While Ethnocentrism and Xenophobia does not: look at the history of trade between Asia, Middle East, and Africa prior to the modern age and prior to the rise of European Colonialism: Everyone thought their culture was superior, and that these foreigners dressed crudely and spoke with vulgar accents, but this did not result in slaving particular groups or mass slaughter. It is a VAST difference between thinking: "that person is uncouth because he had the wrong upbringing" and "that person (and everyone who looks like him) is less than human".

Ultimately of course it is centralized power itself which is the root of all injustice. But precisely because of this, it is useful for us to register how injustice has increased and intensified, and the nature of institutions such as slavery evolve into ever more malignant forms, its cruelty ever more impersonal and inhumane, with the advent of modernity and industrialization, with ever increased ability for power to exert itself and exploit -- partly because the official ideological lie of our times is that modernity presents global citizens with previously undreamt freedoms and liberties, the myth of social progress (which i am not entirely dismissing, but needs to be closer looked into, to say the least).

I think the work of Hannah Arendt may be pertinent here: she also puts the modern phenomenon of surplus populations in a new category of dehumanizing evil, very much distinct from the cruel wars and conquests of the past.

zhao
11-10-2013, 09:05 AM
Barbarians as a term started for anyone who wasn't Greek before later those who were considered less than Roman. Here is a much better genesis of racism as defined against something.

Ethnocentrism: the idea that your culture is superior to others.
Xenophobia: the fear of difference.
Racism: idea that the human species is divided into races with shared traits, abilities, or qualities, such as personality, intellect, morality, or other cultural behavioral characteristics, and especially the belief that races can be ranked as inherently superior or inferior to others, or that members of different races should be treated differently.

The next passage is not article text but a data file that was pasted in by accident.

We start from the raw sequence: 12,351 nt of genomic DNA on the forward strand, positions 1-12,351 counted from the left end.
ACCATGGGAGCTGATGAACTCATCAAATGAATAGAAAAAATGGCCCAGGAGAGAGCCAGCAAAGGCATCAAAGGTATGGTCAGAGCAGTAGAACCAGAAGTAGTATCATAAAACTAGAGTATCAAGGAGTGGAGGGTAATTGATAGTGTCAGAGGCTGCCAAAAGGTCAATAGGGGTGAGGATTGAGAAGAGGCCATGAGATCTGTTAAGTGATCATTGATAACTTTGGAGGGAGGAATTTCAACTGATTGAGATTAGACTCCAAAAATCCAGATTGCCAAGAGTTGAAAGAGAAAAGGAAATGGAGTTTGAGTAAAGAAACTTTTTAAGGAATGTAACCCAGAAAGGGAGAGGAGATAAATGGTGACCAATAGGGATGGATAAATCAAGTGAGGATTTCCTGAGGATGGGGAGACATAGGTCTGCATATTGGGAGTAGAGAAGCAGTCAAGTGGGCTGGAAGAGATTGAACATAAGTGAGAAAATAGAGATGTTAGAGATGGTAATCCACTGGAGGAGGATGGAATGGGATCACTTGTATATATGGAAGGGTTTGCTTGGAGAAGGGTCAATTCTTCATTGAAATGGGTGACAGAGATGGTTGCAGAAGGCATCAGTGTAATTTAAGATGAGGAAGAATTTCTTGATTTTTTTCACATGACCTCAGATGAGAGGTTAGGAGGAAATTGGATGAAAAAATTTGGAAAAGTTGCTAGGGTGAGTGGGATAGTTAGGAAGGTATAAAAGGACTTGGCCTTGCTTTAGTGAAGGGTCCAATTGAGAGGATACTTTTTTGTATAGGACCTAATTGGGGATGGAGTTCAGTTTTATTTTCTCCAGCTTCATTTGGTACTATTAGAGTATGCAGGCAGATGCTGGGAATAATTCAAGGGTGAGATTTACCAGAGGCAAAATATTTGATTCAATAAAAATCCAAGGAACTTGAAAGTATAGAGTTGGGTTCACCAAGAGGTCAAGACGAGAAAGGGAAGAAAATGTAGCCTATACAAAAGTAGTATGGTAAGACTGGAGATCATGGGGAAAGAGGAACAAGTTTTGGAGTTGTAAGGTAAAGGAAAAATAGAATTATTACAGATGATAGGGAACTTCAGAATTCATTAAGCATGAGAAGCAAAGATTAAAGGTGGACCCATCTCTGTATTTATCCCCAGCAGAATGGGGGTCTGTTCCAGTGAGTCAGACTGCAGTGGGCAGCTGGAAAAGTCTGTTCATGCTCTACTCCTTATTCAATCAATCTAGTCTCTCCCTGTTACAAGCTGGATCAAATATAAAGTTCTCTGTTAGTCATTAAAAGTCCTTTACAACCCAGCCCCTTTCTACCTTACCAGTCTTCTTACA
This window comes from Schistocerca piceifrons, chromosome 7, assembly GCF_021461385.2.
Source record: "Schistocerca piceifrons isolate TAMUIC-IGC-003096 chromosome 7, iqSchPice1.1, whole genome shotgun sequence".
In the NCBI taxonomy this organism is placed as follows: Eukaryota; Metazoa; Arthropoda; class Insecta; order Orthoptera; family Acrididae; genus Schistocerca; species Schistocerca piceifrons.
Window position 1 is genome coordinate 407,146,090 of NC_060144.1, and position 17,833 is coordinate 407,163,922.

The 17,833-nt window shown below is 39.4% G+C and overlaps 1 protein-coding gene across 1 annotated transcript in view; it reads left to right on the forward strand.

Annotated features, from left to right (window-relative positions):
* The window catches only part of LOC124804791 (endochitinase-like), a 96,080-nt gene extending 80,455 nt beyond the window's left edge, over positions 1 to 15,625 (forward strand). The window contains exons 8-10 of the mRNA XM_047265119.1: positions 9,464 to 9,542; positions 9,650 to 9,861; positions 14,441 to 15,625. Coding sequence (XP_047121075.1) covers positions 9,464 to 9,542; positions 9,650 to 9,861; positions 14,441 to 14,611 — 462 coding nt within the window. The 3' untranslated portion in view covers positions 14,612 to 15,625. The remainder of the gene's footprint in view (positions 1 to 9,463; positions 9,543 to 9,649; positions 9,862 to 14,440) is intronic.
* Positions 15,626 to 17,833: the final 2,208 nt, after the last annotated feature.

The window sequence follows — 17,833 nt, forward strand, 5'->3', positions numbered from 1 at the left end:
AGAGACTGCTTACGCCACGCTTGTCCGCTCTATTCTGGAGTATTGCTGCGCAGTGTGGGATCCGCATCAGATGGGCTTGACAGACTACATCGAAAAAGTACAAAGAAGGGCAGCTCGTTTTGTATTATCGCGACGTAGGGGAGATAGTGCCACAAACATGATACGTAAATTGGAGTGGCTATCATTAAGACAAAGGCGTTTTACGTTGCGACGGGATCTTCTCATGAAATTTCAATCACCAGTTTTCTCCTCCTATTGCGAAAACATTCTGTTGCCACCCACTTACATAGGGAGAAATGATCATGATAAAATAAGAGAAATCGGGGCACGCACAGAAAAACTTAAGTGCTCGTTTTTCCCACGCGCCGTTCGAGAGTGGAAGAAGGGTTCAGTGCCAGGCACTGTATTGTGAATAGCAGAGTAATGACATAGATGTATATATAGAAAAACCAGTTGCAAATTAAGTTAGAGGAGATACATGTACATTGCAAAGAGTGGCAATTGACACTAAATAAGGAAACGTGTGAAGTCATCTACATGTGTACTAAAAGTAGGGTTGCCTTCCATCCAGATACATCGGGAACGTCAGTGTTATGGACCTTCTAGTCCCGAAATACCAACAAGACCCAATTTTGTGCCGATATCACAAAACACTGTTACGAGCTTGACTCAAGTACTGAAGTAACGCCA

These are certainly related. and Racism surely has roots in the Ethnocentrism and Xenophobia of the past, but i think it is useful, for many reasons, to make distinctions between them, and establish crucial unique qualities of modern biological racism, and its uses, which were not found in previous forms of prejudice.

(The notion of "barbarians" (which come from Greek mockery of foreign tongues which sound like dogs barking - "bar bar"), had nothing to do with genetic or biological difference, but rather entirely cultural.)


...trans-Atlantic slave trade was more brutal and dehumanizing than some forms of slavery that had existed previously or in other parts of the world (although it's probably not absolutely historically unique, if you look at the use of slave labour by Nazi Germany and Imperial Japan prior to and during WWII, or the frequently fatal punitive hard labour that political prisoners were subjected to in the Soviet gulag, for instance).

the distinction i am (and others are) making is between historical and modern (in the widest sense to include 16th century onwards) forms of slavery, the later of which Nazi Germany, Imperial Japan, and Authoritarian Soviet Union falls square into.


So I'm not disagreeing with you that it was a particularly terrible form of slavery. At the same time, let's try and steer clear of distinguishing too nicely between 'bad slavery' and 'good slavery', right?

The point is skin color and other physical traits used to mark (fictional) biological, genetic difference, which is unique to the modern world; an idea still very much with us today.



The era of European overseas imperialism/colonialism began in the 15th century; On The Origin Of Species was published in 1859. So there's a four-hundred-year gap between the beginning of the widespread exploitation of African slaves by Europeans and the earliest date at which anyone could have tried to misuse Darwinism to justify the oppression of blacks. ... this kind of thought was current in the late 19th/early 20th century, long after the trans-Atlantic slave trade had ended, never mind begun.

No, from the correspondences and literature of the time of the first colonialists in the 16th Century, it is clear that ideas of biological, genetic superiority/inferiority, based on outward appearance, was an idea while quite new at the time, already very much in circulation and widely accepted by European populations.